Two days after being abducted and badly beaten in Guatemala
prominent journalist José Rubén Zamora was still in shock. "I can't remember
what happened, but I was drugged and left unconscious in a hospital in the
outskirts of Guatemala City
he told me on Saturday after he was released from the local hospital.
His colleagues at the daily elPeriodico
and members of the local media were stunned by the news on Thursday. Rumors had spread that morning that
killed. Claudia Mendez, an editor at the paper, told me that she started
, a 1995 recipient of CPJ's
International Press Freedom Award, is considered one of the top investigative
journalists in Central America
by his peers.
On Wednesday night, Zamora ate dinner at a local restaurant with a couple of friends and then went
to a bar for drinks. His friends didn't like the place, he said, so they left. Zamora paid the check,
and that's the last thing he remembers. His car was found the next morning a
few blocks away. His credit cards and cell phone had been stolen. When his
family and close colleagues called him that morning, someone answered and said
that Zamora had
In the early afternoon a call from a local hospital brought
great relief: Zamora
was alive and recovering. I was visiting the office of Cerigua, a local press
group, when someone from the UN called to tell us. Ileana Alamilla, the group's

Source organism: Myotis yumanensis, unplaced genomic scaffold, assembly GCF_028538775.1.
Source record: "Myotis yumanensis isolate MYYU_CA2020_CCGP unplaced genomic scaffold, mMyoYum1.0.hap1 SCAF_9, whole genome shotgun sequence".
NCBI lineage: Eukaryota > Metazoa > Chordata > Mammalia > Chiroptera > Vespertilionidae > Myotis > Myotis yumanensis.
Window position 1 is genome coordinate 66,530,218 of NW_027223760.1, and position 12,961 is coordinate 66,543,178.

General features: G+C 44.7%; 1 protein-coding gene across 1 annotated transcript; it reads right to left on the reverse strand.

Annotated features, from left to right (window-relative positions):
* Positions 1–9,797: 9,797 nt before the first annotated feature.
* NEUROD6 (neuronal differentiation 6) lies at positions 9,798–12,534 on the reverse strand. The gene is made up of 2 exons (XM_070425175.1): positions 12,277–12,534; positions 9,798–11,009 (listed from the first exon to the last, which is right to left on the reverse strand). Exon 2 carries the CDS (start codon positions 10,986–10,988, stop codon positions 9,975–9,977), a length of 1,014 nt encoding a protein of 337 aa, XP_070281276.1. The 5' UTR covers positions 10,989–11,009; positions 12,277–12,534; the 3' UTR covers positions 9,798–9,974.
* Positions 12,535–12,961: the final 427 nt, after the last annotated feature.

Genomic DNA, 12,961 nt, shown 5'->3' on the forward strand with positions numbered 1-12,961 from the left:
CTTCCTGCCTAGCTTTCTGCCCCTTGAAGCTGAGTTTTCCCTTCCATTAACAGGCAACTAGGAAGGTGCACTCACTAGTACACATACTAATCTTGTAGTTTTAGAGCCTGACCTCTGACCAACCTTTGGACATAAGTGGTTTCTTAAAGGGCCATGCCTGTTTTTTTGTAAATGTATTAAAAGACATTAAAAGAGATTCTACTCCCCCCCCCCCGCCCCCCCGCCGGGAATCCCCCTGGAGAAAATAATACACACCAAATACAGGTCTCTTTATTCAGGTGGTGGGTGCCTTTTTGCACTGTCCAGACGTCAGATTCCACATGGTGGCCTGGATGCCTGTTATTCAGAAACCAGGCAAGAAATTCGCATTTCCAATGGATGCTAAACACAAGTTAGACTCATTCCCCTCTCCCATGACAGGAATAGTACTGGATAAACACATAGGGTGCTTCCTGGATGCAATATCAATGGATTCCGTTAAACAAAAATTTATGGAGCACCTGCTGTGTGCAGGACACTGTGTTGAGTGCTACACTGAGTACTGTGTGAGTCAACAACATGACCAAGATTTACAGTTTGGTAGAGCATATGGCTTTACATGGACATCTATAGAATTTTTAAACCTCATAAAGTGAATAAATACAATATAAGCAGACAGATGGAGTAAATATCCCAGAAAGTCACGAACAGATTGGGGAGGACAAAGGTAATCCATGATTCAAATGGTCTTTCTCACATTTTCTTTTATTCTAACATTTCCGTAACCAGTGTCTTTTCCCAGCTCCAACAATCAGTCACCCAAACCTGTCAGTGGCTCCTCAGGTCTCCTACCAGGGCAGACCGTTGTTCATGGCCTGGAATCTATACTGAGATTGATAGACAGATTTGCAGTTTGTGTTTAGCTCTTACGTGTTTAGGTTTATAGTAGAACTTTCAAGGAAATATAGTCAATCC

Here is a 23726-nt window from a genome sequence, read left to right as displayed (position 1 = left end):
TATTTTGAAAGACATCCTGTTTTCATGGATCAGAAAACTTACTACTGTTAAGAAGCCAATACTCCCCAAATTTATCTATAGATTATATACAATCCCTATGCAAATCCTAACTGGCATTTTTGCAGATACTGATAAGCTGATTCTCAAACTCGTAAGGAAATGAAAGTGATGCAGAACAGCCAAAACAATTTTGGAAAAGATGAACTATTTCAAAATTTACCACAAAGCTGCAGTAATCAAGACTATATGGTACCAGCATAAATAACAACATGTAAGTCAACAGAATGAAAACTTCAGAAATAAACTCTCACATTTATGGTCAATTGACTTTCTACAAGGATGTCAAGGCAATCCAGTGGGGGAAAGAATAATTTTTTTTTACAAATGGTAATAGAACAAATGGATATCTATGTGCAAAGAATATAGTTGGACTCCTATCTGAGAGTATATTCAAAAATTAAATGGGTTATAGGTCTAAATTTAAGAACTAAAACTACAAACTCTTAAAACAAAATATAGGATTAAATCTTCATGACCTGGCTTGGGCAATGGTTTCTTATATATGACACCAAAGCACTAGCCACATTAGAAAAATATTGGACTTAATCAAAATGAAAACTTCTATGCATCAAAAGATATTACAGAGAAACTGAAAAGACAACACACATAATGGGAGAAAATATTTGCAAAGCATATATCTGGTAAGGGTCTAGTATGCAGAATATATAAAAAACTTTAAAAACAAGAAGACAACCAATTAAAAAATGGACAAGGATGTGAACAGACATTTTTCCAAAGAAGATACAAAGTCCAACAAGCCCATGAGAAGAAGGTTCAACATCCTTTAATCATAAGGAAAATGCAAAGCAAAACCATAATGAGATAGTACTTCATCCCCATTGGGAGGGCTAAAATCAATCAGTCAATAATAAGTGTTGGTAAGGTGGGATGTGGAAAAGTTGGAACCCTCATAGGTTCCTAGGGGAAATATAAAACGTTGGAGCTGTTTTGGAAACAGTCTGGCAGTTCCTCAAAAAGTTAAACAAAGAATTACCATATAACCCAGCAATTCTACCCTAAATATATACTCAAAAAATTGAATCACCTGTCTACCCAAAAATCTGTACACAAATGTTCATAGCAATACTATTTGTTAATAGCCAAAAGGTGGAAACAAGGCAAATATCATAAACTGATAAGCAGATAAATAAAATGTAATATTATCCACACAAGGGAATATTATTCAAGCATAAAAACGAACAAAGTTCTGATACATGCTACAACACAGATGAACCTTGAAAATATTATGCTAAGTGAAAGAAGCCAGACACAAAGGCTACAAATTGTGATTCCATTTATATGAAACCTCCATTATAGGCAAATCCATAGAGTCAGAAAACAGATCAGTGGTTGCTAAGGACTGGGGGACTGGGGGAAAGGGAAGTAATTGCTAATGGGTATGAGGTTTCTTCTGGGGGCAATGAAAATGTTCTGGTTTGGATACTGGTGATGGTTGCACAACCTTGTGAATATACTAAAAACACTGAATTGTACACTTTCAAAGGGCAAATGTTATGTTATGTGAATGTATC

director, then phoned Juan Luis Front, elPeriodico's editor, and he
confirmed the good news.
Details of the disturbing incident
were published in
the press the next morning. After being badly beaten, Zamora was left almost naked and unconscious in the town
25 miles (40 kilometers) away from the capital. Someone called the local
firemen, who took him to a nearby hospital. Zamora's
vital signs were so weak that he was then taken to a hospital in Guatemala City. It was
then, while still in state of confusion, that the journalist called his family.
Zamora had been the victim of
attack in 2003, and his colleagues said he has made many
enemies as a result of years investigating organized crime and corruption in Guatemala.
Zamora said he has no
idea if his attack was a result of the climate of violence in the
country or an act of intimidation, but that "there are video cameras that have caught
one of the attackers, and investigators will probably find out."
Human rights ombudsman Sergio Morales gave me some chilling
has a daily average of 16 killings, with a total of 21,000 over the
last three years. Nine out of 10 murders go unpunished, he said.
Colom and other high-ranking officials have expressed their concern about Zamora's attack, while the
prosecutor who investigates crimes against the press has begun an inquiry. In
the meantime, Zamora
needs police protection. The OAS Inter American Commission on Human Rights ordered
protective measures after the 2003 attack, but surprisingly,
authorities did not provide Zamora
the necessary protection to ensure that he is able to work without fear of